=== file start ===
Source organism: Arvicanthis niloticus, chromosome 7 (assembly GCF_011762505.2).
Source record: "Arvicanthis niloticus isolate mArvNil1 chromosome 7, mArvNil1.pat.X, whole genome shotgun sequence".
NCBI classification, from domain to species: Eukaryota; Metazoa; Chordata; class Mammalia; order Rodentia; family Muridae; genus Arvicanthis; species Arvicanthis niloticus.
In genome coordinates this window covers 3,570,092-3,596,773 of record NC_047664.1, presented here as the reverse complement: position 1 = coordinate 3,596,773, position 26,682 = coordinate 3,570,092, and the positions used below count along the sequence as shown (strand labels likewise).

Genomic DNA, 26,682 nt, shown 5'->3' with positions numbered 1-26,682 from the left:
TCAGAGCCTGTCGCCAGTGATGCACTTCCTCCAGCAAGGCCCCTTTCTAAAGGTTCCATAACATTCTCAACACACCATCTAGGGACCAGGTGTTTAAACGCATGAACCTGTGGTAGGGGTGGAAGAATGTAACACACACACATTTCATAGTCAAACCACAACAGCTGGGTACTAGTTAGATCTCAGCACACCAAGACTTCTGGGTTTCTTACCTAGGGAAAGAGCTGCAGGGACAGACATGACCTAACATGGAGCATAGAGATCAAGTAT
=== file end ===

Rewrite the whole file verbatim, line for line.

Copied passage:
Source organism: Arvicanthis niloticus, chromosome 7 (assembly GCF_011762505.2).
Source record: "Arvicanthis niloticus isolate mArvNil1 chromosome 7, mArvNil1.pat.X, whole genome shotgun sequence".
NCBI classification, from domain to species: Eukaryota; Metazoa; Chordata; class Mammalia; order Rodentia; family Muridae; genus Arvicanthis; species Arvicanthis niloticus.
In genome coordinates this window covers 3,570,092-3,596,773 of record NC_047664.1, presented here as the reverse complement: position 1 = coordinate 3,596,773, position 26,682 = coordinate 3,570,092, and the positions used below count along the sequence as shown (strand labels likewise).

Genomic DNA, 26,682 nt, shown 5'->3' with positions numbered 1-26,682 from the left:
TCAGAGCCTGTCGCCAGTGATGCACTTCCTCCAGCAAGGCCCCTTTCTAAAGGTTCCATAACATTCTCAACACACCATCTAGGGACCAGGTGTTTAAACGCATGAACCTGTGGTAGGGGTGGAAGAATGTAACACACACACATTTCATAGTCAAACCACAACAGCTGGGTACTAGTTAGATCTCAGCACACCAAGACTTCTGGGTTTCTTACCTAGGGAAAGAGCTGCAGGGACAGACATGACCTAACATGGAGCATAGAGATCAAGTAT